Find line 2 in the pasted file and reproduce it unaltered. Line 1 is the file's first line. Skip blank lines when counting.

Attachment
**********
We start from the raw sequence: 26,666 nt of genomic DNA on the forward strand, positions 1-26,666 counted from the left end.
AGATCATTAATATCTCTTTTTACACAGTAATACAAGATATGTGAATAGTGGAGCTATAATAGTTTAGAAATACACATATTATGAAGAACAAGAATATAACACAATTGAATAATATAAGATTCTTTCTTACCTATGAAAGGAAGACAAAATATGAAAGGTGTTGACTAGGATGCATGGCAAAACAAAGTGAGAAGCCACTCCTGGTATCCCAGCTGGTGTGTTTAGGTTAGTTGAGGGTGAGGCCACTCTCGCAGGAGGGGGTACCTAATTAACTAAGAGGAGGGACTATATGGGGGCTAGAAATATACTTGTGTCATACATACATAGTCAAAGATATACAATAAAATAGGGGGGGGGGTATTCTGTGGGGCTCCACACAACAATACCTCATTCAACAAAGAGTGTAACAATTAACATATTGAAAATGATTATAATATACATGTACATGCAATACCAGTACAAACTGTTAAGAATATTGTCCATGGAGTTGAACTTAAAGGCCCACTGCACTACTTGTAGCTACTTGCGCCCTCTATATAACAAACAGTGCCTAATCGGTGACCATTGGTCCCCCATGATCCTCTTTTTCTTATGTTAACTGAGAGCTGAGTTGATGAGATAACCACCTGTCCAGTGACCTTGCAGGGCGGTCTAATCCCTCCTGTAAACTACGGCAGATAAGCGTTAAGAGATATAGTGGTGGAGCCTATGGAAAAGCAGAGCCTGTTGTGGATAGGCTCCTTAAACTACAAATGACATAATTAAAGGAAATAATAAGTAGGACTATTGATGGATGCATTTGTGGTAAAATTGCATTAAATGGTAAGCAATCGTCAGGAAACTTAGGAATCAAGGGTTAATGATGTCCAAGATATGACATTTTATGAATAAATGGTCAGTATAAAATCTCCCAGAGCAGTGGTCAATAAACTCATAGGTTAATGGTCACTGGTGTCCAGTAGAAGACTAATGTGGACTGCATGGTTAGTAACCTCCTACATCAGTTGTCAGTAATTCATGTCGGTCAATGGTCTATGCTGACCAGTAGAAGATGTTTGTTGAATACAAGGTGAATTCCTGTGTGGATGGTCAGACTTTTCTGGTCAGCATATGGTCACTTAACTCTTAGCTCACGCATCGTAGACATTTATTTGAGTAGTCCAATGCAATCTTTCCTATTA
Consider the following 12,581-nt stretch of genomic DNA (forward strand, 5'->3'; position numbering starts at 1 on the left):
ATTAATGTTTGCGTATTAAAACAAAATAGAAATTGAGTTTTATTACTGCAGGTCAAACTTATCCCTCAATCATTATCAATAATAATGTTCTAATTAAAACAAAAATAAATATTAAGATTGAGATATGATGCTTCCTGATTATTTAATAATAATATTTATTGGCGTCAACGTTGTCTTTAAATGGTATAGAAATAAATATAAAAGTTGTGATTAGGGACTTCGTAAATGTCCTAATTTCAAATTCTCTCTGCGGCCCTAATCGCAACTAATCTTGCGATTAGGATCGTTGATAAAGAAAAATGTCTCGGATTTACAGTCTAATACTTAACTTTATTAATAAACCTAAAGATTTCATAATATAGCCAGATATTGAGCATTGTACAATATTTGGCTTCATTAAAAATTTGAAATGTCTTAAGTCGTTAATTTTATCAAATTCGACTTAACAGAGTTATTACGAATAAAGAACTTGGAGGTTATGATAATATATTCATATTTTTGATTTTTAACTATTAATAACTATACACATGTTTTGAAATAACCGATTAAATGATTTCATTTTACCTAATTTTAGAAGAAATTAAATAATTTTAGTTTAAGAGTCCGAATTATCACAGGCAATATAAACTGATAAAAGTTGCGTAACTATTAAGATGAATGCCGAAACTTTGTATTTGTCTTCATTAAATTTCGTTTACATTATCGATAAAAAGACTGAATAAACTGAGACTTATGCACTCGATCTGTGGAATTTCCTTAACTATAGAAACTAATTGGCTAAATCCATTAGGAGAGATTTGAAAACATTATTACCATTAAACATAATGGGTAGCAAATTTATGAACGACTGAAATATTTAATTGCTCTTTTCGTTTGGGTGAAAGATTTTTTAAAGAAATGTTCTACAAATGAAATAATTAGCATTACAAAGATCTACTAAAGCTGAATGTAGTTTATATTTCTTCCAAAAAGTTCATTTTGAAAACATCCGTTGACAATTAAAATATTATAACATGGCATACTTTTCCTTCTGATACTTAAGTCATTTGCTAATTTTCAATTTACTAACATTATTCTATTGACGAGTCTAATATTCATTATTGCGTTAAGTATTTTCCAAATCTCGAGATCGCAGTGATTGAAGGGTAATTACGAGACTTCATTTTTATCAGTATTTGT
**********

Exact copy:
AGATCATTAATATCTCTTTTTACACAGTAATACAAGATATGTGAATAGTGGAGCTATAATAGTTTAGAAATACACATATTATGAAGAACAAGAATATAACACAATTGAATAATATAAGATTCTTTCTTACCTATGAAAGGAAGACAAAATATGAAAGGTGTTGACTAGGATGCATGGCAAAACAAAGTGAGAAGCCACTCCTGGTATCCCAGCTGGTGTGTTTAGGTTAGTTGAGGGTGAGGCCACTCTCGCAGGAGGGGGTACCTAATTAACTAAGAGGAGGGACTATATGGGGGCTAGAAATATACTTGTGTCATACATACATAGTCAAAGATATACAATAAAATAGGGGGGGGGGTATTCTGTGGGGCTCCACACAACAATACCTCATTCAACAAAGAGTGTAACAATTAACATATTGAAAATGATTATAATATACATGTACATGCAATACCAGTACAAACTGTTAAGAATATTGTCCATGGAGTTGAACTTAAAGGCCCACTGCACTACTTGTAGCTACTTGCGCCCTCTATATAACAAACAGTGCCTAATCGGTGACCATTGGTCCCCCATGATCCTCTTTTTCTTATGTTAACTGAGAGCTGAGTTGATGAGATAACCACCTGTCCAGTGACCTTGCAGGGCGGTCTAATCCCTCCTGTAAACTACGGCAGATAAGCGTTAAGAGATATAGTGGTGGAGCCTATGGAAAAGCAGAGCCTGTTGTGGATAGGCTCCTTAAACTACAAATGACATAATTAAAGGAAATAATAAGTAGGACTATTGATGGATGCATTTGTGGTAAAATTGCATTAAATGGTAAGCAATCGTCAGGAAACTTAGGAATCAAGGGTTAATGATGTCCAAGATATGACATTTTATGAATAAATGGTCAGTATAAAATCTCCCAGAGCAGTGGTCAATAAACTCATAGGTTAATGGTCACTGGTGTCCAGTAGAAGACTAATGTGGACTGCATGGTTAGTAACCTCCTACATCAGTTGTCAGTAATTCATGTCGGTCAATGGTCTATGCTGACCAGTAGAAGATGTTTGTTGAATACAAGGTGAATTCCTGTGTGGATGGTCAGACTTTTCTGGTCAGCATATGGTCACTTAACTCTTAGCTCACGCATCGTAGACATTTATTTGAGTAGTCCAATGCAATCTTTCCTATTA